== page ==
Hot rod honor
January 9, 2014
By Joe Grove
NHRA inducts local man into hall of fame
Jim Rockstad, former owner and longtime manager of the Seattle International Raceway, will be installed in the National Hot Rod Association Division Six Hall of Fame on Jan. 11, at the Seattle Airport Marriott.
At the same time, the crew of the Northwind, a fuel dragster, will also be inducted. Rockstad, 70, was a member of that crew, along with Jim Albrich, Earl Floyd and Jack Coonrod, all of Vancouver, Wash., and Ed “Ace” McCulloch, of Fresno, Calif.
The Northwind made hotrod news in June 1965 when it beat Georgia’s “Sneaky Pete” Robinson in a two-out-of-three match-race to win the coveted title of Drag News’ No. 1 spot in the nation.
“Back in those days, being No. 1 in Drag News was better than anything that could be accomplished in the sport,” Rockstad said. “If the Northwind could win this match race on its home soil, it would be unheard of in drag racing circles.
“A group of guys from the tall woods of the Northwest won the No. 1 spot in the nation. What a huge accomplishment.”
Each of the crewmembers would go on to pursue their own careers in the sport. McCulloch pursued a successful driving and tuning career that included many record-setting runs. Coonrod became one of the first successful touring gassers in the nation.
Albrich built a number of highly successful racing engines from his shop, Columbia Racing Engines. Earl Floyd owned an auto parts yard and continued in the sport with his wife and family, racing dragsters in the Northwest.
Rockstad, who went on to manage and then own several racetracks in the Northwest, lives with his wife Mo, 62, off Tiger Mountain Road. His path to the NHRA Hall of Fame began back in the mid-50s as a seventh-grader in Portland, Ore.
“I went to the drag races at Shelton, Washington, airstrip, and it is like it started a spark in me, because there were just hundreds and hundreds of race cars,” he said. “I had a little Brownie camera, and I was clicking off all these pictures and seeing the races, and it just really jazzed me up.”
As a boy, Rockstad lived in North Portland, and on the way to school each morning, he had to walk past the workshop where Albrich built racing motors.
“He was a premiere motor builder for fuel dragsters,” Rockstad said. “I’d go in and sit and drool over everything. He liked me and I liked him, and it was a perfect situation.
“He’d tell me how their cars had run when they went up to Seattle, how fast they ran and what engines they were using. It just opened my mind to the sport.”
Rockstad said he did not do well in school. He spent his time drawing hotrods or reading hotrod magazines, But with an extra semester, he managed to graduate and went into construction.
“High school was just in my way, because I wanted to be in this car world,” he said.
Albrich started Columbia Racing Engines in downtown Portland when Rockstad was 22, and offered him a job, which he took. He worked with the Northwind racing team, and when they were not on the road, he worked the parts counter at the shop.
In time, Rockstad had to build a racecar of his own. He found an old English Anglia and transformed it into a dragster, at first with a Chevy engine and then with a blown Chrysler engine and raced it in 1970 and 1971 on Northwest tracks against “funny cars.”
“This was a fast little unit,” Rockstad said. “I was making a run and the car got out of shape and broke off a hind joint on the ladder bar and rolled over into the parking lot.”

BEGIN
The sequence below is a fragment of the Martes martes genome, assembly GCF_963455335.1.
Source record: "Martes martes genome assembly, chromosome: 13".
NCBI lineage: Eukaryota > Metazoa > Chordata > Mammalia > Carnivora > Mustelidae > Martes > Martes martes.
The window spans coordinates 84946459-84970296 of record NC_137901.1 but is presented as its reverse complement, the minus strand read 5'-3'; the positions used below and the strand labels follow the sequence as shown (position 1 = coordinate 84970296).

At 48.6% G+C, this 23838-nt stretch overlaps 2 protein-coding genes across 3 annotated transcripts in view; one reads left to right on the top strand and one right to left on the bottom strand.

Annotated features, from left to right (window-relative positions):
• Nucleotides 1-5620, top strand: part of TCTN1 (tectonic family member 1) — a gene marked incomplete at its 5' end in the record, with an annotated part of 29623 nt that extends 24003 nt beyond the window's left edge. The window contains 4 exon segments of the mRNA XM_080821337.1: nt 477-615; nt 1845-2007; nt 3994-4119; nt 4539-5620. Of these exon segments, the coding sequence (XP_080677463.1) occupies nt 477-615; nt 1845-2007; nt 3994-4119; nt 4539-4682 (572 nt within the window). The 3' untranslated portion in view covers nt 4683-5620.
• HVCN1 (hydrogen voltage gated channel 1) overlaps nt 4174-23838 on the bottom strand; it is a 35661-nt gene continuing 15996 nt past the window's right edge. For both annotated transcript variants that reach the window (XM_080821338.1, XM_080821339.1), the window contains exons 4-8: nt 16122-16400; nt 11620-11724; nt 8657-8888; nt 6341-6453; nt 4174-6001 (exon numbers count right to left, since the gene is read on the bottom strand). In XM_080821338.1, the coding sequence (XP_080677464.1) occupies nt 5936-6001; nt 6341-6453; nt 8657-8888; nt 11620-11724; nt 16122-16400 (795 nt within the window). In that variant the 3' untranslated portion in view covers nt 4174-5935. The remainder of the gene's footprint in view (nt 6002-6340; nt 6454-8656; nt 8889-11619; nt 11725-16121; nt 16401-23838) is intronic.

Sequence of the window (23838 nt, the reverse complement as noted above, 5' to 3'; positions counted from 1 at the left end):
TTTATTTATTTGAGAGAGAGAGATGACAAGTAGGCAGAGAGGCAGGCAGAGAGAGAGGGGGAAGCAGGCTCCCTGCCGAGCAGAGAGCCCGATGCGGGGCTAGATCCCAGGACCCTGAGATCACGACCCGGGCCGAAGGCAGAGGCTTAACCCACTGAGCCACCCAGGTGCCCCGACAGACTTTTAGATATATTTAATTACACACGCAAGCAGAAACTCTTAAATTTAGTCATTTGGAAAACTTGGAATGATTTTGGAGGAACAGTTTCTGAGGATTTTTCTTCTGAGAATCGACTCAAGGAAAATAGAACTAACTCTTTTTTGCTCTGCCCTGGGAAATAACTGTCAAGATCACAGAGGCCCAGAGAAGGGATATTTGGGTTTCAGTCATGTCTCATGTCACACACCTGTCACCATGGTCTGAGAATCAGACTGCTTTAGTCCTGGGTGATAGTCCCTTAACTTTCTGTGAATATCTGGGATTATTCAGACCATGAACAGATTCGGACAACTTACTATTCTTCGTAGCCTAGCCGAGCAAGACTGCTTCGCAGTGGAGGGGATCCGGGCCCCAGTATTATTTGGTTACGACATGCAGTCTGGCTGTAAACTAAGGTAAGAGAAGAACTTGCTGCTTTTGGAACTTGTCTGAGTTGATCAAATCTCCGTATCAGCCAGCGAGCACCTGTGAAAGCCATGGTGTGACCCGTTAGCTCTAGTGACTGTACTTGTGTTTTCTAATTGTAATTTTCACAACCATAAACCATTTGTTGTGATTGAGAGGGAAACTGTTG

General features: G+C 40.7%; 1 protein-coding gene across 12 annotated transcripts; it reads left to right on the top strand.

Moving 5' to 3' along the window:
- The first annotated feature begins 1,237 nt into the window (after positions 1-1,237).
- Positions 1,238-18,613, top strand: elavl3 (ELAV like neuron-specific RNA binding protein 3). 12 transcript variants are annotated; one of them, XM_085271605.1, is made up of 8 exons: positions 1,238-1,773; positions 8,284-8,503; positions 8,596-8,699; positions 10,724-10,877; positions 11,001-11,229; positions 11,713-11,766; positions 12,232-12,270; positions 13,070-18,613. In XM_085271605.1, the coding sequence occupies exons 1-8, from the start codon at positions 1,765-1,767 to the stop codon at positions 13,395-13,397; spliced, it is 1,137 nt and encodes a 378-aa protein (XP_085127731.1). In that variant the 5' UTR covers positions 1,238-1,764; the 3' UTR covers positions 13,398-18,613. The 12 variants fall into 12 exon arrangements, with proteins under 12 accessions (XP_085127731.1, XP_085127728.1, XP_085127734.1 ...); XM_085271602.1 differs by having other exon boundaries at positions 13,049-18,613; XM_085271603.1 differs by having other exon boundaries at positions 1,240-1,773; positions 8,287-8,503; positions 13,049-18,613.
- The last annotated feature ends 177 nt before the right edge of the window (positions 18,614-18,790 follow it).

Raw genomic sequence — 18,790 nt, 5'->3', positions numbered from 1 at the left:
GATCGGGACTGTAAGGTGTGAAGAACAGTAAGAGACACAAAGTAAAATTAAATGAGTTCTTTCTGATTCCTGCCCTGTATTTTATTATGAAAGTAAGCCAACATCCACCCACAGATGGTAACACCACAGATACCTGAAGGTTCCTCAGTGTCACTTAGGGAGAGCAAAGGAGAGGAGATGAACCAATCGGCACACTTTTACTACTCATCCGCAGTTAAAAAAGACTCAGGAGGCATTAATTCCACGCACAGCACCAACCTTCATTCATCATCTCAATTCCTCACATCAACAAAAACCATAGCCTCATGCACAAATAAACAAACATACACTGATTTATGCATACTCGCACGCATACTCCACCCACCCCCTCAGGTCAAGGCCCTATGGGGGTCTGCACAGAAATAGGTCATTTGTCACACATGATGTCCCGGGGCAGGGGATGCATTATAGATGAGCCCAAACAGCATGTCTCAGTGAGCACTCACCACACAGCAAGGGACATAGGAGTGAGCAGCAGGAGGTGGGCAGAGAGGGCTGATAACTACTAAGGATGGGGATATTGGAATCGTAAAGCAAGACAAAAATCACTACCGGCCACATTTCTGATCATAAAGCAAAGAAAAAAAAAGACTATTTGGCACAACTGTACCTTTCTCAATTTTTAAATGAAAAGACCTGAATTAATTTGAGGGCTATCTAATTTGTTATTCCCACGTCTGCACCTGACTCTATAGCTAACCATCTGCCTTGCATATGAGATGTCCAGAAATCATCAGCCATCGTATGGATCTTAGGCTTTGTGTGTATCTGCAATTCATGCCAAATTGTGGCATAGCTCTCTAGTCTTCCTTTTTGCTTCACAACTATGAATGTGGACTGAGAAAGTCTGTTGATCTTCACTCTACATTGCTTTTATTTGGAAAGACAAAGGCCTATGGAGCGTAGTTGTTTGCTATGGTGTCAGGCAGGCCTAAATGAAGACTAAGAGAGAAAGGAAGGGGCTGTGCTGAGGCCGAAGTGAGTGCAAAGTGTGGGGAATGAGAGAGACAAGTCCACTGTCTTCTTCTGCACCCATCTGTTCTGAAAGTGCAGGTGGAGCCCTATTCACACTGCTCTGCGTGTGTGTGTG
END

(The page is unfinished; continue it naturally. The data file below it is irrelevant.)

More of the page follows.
Rockstad said he wasn’t a Christian at the time.
“Thank the Lord I didn’t get hurt, but I felt someone was telling me I shouldn’t be doing this,” he said.
Rockstad gave up racing and sold much of his equipment, but he didn’t leave the sport.
He went to work for International Race Parks and when the owner moved to California in 1976, he put Rockstad in charge of his four Northwest racetracks. In 1979, Rockstad promoted a funny car event that brought 26,000 people to the Seattle International Raceway, “which ended up being the biggest event ever,” he said.
Following that event, the owner sold his four Northwest racetracks to Rockstad, who managed them until his retirement in 2001.
Rockstad met Mo on a blind date. She worked for a radio station where she sold airtime.
“When I was told he was a racetrack promoter, I expected this guy in a shiny black suit with a big cigar,” Mo said. “He shows up and he is this tall, lanky guy. I thought his being into racing was pretty unique. It was a foreign world to me.
“I never did take an interest in it, and to this day I can’t tell you what it is about,” she added. “I just see these two cars running side by side. Not long after we got married, we had kids close together, Maren and Zachary, and I was pretty busy with that.”
She said Rockstad had a lot of stress with the racetracks, and so they kept their business and home life separate so he could get away from the problems of the racetrack.
“Living out here in these pristine woods, it is just an escape from the noise of the racetrack,” Rockstad said.
Mo said when she worked at the radio station in Portland, Rockstad wanted to place a series of ads and asked, “How many free ads are you going to give me if the race gets rained out?” She said he called it rain insurance. “He was the only person in all advertising who got the radio station to give him rain insurance.”
Since retiring, Rockstad has turned his promotional skills to Christian charity work, mostly for the Seattle Union Gospel Mission. His big promotion every year is One Meal, One Hope, in which a Thanksgiving meal is purchased for everyone associated with the mission. In the past 11 years, the program has raised $67,000 and distributed 34,000 meals.